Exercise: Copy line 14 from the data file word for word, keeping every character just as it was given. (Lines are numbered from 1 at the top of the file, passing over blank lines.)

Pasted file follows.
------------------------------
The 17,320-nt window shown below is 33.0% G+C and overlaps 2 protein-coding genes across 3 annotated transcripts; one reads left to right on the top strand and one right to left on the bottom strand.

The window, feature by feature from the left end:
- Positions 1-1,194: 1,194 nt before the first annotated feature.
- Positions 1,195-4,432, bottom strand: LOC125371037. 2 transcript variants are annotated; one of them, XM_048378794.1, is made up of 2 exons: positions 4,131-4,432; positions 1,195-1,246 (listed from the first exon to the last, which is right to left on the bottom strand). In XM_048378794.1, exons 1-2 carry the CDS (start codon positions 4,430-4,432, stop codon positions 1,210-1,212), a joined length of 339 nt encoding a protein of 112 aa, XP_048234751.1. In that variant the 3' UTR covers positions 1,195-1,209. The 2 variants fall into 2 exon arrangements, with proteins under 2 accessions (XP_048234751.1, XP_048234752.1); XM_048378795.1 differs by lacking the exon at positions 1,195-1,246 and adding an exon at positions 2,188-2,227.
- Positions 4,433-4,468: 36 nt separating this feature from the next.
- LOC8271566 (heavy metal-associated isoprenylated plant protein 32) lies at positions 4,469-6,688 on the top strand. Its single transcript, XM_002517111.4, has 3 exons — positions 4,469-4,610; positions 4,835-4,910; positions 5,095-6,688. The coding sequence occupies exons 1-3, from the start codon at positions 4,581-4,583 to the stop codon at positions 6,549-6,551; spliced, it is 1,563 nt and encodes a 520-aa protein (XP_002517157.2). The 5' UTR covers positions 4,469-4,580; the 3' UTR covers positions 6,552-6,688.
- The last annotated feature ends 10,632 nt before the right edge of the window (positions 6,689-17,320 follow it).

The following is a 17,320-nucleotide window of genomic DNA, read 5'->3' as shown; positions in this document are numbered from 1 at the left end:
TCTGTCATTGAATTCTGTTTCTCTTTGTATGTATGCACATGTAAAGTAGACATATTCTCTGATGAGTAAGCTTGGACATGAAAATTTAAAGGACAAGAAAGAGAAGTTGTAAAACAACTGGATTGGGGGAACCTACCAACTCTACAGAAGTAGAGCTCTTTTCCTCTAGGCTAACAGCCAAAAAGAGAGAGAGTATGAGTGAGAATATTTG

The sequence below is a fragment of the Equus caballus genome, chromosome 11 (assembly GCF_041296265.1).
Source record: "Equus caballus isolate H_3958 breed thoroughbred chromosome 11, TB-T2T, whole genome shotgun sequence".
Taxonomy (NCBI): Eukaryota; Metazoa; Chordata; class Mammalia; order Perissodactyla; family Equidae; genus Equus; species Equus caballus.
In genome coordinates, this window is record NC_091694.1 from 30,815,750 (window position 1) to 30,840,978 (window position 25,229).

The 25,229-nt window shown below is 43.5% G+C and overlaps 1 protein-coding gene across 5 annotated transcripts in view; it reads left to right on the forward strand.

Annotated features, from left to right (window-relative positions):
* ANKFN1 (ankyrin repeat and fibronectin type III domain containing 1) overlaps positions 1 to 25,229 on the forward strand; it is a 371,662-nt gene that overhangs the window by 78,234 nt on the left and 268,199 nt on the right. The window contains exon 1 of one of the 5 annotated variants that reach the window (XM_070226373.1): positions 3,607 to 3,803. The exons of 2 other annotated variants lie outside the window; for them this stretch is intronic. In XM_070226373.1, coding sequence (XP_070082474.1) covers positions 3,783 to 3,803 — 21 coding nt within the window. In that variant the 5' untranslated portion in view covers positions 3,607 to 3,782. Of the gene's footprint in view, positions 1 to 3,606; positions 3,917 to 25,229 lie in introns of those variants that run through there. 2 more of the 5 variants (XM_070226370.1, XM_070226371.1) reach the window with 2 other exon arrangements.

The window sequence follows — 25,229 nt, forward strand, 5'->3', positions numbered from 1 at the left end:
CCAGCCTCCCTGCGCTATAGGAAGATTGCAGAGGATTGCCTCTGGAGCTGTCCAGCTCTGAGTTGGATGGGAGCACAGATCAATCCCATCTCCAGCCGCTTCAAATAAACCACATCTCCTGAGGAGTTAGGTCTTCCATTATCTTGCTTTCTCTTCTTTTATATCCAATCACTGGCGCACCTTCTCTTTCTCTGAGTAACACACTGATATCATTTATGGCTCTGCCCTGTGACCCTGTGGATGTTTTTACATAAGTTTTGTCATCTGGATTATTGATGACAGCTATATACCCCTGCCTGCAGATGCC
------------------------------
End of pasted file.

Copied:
The 25,229-nt window shown below is 43.5% G+C and overlaps 1 protein-coding gene across 5 annotated transcripts in view; it reads left to right on the forward strand.